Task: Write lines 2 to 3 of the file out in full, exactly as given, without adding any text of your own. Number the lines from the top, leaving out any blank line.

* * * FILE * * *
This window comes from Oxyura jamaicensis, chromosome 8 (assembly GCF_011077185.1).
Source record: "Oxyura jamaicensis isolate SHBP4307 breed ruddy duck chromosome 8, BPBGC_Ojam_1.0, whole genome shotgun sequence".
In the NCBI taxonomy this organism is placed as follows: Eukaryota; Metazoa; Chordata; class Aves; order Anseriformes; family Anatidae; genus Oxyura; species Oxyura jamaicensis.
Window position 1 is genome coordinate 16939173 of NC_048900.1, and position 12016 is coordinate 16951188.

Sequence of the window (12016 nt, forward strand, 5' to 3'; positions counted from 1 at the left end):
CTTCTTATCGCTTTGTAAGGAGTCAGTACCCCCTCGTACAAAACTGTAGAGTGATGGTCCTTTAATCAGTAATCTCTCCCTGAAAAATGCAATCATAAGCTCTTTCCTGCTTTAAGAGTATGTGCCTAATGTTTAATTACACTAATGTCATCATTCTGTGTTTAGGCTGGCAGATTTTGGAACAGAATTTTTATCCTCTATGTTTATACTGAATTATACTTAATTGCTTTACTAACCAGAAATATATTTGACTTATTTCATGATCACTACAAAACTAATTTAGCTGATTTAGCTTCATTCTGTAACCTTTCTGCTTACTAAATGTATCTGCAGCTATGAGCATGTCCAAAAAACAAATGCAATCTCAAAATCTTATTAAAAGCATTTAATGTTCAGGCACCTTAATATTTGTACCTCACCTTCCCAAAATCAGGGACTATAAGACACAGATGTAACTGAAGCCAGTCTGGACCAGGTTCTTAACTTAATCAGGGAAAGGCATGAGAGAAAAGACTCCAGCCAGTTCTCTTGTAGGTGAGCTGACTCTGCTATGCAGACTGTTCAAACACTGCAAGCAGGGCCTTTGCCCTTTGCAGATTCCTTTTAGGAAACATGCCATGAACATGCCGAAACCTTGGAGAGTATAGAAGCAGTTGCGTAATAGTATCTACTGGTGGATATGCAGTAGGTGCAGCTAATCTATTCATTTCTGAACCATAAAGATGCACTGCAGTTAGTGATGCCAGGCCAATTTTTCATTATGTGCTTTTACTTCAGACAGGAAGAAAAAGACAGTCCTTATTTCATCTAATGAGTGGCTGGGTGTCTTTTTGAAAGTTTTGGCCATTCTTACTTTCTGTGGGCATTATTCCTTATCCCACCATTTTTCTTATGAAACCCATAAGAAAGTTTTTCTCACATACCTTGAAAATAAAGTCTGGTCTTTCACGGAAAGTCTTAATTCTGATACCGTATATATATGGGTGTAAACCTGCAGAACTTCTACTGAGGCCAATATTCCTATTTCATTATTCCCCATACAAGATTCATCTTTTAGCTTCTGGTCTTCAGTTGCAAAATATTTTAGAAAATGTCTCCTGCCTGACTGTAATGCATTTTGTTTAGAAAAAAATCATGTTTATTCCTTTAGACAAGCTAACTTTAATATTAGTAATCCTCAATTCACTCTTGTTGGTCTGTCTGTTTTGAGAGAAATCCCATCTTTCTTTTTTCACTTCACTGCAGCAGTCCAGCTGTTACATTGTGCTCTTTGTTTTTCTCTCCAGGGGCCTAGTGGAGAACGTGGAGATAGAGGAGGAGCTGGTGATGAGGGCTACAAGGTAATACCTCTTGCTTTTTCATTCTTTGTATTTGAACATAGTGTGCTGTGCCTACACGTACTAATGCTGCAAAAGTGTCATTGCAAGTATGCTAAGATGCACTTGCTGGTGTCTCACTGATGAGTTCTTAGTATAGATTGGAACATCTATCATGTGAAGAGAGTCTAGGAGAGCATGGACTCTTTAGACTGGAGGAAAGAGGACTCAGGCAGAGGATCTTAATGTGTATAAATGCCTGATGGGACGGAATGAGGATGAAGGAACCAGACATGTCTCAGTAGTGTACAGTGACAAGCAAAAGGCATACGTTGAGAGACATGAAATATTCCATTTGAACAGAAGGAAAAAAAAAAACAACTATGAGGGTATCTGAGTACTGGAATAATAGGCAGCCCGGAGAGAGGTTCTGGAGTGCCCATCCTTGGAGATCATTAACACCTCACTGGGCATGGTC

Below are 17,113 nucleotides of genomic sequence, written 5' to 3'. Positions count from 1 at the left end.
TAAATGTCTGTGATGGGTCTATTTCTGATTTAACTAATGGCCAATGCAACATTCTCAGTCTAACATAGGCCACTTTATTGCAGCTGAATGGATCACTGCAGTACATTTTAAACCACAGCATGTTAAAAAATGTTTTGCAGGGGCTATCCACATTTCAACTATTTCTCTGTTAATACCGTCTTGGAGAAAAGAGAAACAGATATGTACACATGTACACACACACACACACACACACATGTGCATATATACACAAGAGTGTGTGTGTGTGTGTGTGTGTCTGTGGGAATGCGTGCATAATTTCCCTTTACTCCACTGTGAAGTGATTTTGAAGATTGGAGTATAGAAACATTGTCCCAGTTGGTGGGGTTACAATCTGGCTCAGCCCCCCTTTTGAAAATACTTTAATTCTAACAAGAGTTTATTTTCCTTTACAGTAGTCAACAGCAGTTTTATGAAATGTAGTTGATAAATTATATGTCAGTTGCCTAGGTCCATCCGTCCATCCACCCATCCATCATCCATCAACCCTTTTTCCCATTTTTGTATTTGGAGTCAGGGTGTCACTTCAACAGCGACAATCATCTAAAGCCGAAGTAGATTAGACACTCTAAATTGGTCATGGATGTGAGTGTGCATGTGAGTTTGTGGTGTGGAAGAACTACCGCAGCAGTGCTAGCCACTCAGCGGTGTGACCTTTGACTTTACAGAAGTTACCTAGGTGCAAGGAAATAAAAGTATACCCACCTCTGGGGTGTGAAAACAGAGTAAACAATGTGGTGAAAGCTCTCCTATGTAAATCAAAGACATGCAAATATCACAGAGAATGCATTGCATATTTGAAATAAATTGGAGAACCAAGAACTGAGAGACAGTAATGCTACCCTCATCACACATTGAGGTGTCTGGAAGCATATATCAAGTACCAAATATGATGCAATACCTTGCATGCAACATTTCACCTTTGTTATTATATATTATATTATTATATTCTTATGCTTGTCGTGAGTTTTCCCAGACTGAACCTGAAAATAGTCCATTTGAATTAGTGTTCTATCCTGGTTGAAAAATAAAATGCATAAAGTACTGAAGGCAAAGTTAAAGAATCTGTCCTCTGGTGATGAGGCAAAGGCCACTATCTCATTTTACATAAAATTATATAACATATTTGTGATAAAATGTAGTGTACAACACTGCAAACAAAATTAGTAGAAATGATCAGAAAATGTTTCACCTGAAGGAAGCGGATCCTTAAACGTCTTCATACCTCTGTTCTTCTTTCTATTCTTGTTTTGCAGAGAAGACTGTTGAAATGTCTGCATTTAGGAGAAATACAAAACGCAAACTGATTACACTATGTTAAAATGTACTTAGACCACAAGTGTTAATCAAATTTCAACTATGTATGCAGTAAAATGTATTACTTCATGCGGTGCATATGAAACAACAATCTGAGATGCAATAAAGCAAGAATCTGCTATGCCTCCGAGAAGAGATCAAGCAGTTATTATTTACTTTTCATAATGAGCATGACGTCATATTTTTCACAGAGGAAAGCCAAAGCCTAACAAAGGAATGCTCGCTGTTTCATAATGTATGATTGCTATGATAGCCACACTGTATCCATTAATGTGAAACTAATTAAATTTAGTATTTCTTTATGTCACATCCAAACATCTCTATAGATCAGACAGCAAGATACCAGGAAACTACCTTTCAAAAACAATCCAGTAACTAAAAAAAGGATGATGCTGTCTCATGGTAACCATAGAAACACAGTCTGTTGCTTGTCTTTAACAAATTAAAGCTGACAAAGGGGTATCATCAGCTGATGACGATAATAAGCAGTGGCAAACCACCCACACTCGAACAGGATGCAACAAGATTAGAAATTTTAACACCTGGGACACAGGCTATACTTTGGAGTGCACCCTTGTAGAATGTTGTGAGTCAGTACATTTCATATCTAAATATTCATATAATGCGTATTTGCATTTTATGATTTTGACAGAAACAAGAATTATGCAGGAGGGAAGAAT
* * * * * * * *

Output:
Source record: "Oxyura jamaicensis isolate SHBP4307 breed ruddy duck chromosome 8, BPBGC_Ojam_1.0, whole genome shotgun sequence".
In the NCBI taxonomy this organism is placed as follows: Eukaryota; Metazoa; Chordata; class Aves; order Anseriformes; family Anatidae; genus Oxyura; species Oxyura jamaicensis.